Eleven patients (26.8%) had inverted T waves within at least one lead of their ECGs, while eight patients (19.5%), one patient (2.4%), and eight patients (19.5%) had significant Q waves, APCs, and VPCs within at least one lead of their ECGs. No significant difference was observed among the severity of frailty assessed by all the self-report frailty instruments between patients with and without inverted T waves. Similarly, no significant difference was observed among frailty severity between patients with and without significant Q waves, or with and without VPCs.
Correlation between frailty severity and electrocardiographic parameters
We next investigate the relationship between scores from the frailty-screening instruments and PR intervals/QRS duration/QTc intervals (Table 2). There was no significant correlation between the ECG parameters and laboratory data. We found that QRS duration correlated significantly with frailty severity, using scores from the Edmonton frailty scale (p = 0.049) (Fig. 1) and borderline significantly with the scores from Simple FRAIL scale (p = 0.08). Those with QRS longer than 120 ms have significantly lower frailty severity (by Edmonton frailty scale, longer vs. shorter, 3.6 vs. 7.1, p = 0.01; by simple FRAIL scale, 0.6 vs. 1.7, p = 0.05) and higher proportion of patients with frailty (by Edmonton frailty scale, longer vs. shorter, 0% vs. 53%, p < 0.01; by simple FRAIL scale, 0% vs. 25%, p = 0.01).
|Coefficient (p value)||PR intervals||QRS duration||QTc interval|
|Albumin (g/dL)||0.05 (0.76)||0.26 (0.11)||0.13 (0.41)|
|Creatinine (mg/dL)||−0.02 (0.89)||0.2 (0.22)||0.02 (0.9)|
|Hemoglobin (mg/dL)||−0.09 (0.62)||0.28 (0.07)||0.15 (0.34)|
|Potassium (meq/L)||0.27 (0.11)||−0.07 (0.66)||−0.11 (0.51)|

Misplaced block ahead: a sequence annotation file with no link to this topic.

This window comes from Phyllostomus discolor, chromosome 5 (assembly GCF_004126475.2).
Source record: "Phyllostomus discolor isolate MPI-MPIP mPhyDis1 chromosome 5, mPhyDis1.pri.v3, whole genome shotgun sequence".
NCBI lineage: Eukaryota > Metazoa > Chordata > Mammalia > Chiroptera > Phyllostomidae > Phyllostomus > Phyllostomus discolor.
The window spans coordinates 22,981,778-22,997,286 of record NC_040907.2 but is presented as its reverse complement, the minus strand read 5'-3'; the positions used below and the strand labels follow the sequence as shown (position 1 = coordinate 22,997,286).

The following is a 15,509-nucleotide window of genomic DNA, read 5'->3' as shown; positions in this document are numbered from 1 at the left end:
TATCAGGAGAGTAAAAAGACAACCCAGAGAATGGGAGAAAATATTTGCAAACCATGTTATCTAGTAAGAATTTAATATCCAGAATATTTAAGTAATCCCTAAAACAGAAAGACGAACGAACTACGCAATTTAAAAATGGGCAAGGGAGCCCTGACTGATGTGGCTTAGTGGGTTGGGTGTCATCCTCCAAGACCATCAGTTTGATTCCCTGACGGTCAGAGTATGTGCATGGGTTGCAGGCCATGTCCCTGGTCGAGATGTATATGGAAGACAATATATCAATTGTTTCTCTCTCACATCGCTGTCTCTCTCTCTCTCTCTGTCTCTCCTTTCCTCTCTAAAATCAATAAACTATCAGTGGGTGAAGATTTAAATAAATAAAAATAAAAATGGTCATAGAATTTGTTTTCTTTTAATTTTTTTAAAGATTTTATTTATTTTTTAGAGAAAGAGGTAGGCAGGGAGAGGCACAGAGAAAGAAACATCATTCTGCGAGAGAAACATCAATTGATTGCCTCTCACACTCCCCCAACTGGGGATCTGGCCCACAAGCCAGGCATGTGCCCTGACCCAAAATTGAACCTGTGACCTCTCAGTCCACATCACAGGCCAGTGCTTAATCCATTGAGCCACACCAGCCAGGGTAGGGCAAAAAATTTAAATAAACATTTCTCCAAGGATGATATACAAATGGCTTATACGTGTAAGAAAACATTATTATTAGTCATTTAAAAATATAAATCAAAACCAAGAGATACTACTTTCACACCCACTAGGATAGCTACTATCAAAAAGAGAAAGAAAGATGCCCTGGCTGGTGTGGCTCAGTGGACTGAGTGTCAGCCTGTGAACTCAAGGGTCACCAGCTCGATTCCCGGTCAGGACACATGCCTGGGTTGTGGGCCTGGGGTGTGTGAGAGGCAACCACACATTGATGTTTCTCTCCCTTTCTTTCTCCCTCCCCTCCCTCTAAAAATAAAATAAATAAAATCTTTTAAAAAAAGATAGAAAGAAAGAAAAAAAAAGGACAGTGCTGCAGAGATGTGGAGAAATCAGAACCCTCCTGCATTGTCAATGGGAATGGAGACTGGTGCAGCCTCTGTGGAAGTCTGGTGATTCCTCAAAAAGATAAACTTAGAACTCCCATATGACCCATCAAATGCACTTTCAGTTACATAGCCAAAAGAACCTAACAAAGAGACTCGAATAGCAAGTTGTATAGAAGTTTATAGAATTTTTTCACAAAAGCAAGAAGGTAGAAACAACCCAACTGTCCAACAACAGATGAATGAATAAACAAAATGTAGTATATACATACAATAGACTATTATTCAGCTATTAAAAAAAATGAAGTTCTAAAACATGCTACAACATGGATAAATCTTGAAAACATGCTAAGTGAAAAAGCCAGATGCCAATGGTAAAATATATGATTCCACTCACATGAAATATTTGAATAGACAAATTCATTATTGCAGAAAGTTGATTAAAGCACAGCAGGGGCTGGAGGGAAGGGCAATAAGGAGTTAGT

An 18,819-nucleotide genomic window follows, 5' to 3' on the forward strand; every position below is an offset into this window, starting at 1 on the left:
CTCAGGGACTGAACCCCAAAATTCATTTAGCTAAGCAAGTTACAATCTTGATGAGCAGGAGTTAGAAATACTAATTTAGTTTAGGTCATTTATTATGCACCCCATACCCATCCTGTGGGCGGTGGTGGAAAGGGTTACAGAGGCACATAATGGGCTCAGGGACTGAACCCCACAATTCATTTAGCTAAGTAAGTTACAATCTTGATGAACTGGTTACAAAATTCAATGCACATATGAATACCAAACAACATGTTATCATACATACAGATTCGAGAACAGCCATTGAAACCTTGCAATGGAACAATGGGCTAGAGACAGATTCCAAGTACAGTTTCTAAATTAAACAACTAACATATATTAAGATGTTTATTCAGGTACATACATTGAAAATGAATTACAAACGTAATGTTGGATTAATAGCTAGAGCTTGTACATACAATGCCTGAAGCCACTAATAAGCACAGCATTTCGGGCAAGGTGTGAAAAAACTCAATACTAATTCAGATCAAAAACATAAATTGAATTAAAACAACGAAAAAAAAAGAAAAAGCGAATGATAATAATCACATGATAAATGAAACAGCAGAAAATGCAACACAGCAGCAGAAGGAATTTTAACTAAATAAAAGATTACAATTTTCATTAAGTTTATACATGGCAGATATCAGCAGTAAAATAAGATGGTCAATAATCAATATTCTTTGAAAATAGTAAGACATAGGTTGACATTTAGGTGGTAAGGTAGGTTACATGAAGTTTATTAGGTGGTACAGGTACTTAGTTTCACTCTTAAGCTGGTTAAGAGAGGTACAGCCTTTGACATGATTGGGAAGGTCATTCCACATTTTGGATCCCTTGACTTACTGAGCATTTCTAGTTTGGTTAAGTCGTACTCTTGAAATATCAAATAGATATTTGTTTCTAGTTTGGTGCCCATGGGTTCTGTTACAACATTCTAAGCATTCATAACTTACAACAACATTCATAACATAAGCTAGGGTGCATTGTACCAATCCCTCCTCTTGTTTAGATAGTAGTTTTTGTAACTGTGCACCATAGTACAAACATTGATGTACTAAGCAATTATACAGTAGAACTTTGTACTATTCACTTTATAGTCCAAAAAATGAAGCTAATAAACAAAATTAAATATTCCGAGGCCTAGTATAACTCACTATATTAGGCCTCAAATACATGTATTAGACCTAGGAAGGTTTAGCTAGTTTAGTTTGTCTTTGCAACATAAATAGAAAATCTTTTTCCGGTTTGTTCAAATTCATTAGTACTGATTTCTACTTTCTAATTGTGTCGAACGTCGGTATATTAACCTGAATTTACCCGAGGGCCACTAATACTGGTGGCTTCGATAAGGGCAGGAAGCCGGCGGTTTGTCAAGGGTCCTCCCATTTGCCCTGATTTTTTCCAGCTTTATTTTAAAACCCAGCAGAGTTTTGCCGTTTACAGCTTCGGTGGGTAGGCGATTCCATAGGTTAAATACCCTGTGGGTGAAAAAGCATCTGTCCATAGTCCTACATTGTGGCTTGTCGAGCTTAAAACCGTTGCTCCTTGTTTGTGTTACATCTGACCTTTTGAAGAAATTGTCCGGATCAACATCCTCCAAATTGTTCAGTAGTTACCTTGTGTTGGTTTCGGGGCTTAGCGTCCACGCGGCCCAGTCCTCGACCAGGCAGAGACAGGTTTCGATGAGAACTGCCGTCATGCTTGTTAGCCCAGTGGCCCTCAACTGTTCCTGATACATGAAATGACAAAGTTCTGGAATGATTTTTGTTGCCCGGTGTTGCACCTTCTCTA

|Calcium (mg/dL)||−0.07 (0.69)||0.23 (0.16)||0.05 (0.77)|
|CRP (mg/dL)||−0.25 (0.17)||−0.11 (0.54)||−0.17 (0.34)|
|Strawbridge questionnaire score||0.17 (0.33)||−0.05 (0.75)||−0.03 (0.84)|
|Edmonton Frailty Scale score||0.13 (0.46)||−0.3 (0.049)||−0.15 (0.36)|
|Simple FRAIL scale score||0.16 (0.34)||−0.28 (0.08)||−0.12 (0.47)|
|Groningen Frailty Indicator score||0.06 (0.73)||−0.11 (0.52)||−0.09 (0.59)|
|G8 questionnaire score||0.09 (0.58)||0.13 (0.43)||0.05 (0.75)|
|Tilburg Frailty Indicator score||−0.02 (0.89)||−0.07 (0.66)||−0.1 (0.53)|
Regression analysis for relationship confirmation
We performed multiple regression analysis, with QRS duration as a dependent variable, to evaluate the relationship between QRS duration and the severity of frailty. Accounting for clinical parameters including heart failure, comorbidity index, and serum albumin/electrolyte levels, scores assessed by the Edmonton frailty scale showed significantly negative association with QRS duration (β coefficient = − 0.29, t = − 2.03, p = 0.048). Similarly, scores assessed by simple FRAIL scale showed significantly negative association with QRS duration as well (β coefficient = − 0.27, t = − 1.84, p = 0.05). A sensitivity analysis, incorporating interdialytic weight gain status (IDWG) (high, defined according to IDWG ≥5% of dry weight, or low) in the regression, did not alter our findings significantly (frailty severity by Edmonton frailty scale, β coefficient = − 0.58, t = − 3.42, p = 0.002).
In the current study, we found that self-report frailty is significantly associated with QRS duration in chronic hemodialysis patients, and the association is independent of serum electrolyte levels and heart failure status. This relationship potentially explains the higher risk of cardiovascular events among patients with frailty, and provides an opportunity to detect the adverse impact of frailty at an earlier stage.
Frailty significantly raises the risk of cardiovascular death among those with cardiac morbidities (Ekerstad et al., 2011). However, the mediator of this frailty-introduced cardiovascular disadvantage is rarely elucidated before, and never in ESRD population. Past reports discovered that QRS prolongation is predictive of increased mortality among patients with hypertension, coronary artery disease, and heart failure (Elhendy et al., 2005). Electrophysiological studies on myocardium showed that intraventricular conduction delay correlates significantly with patchy and diffuse myocardial fibrosis, resulting in QRS lengthening (Kawara et al., 2001). Consequently, the significant association between frailty severity and QRS duration could signify that, through its relationship with QRS duration and potentially arrhythmogenic potential, frailty contributes to the observed cardiovascular risk in ESRD patients.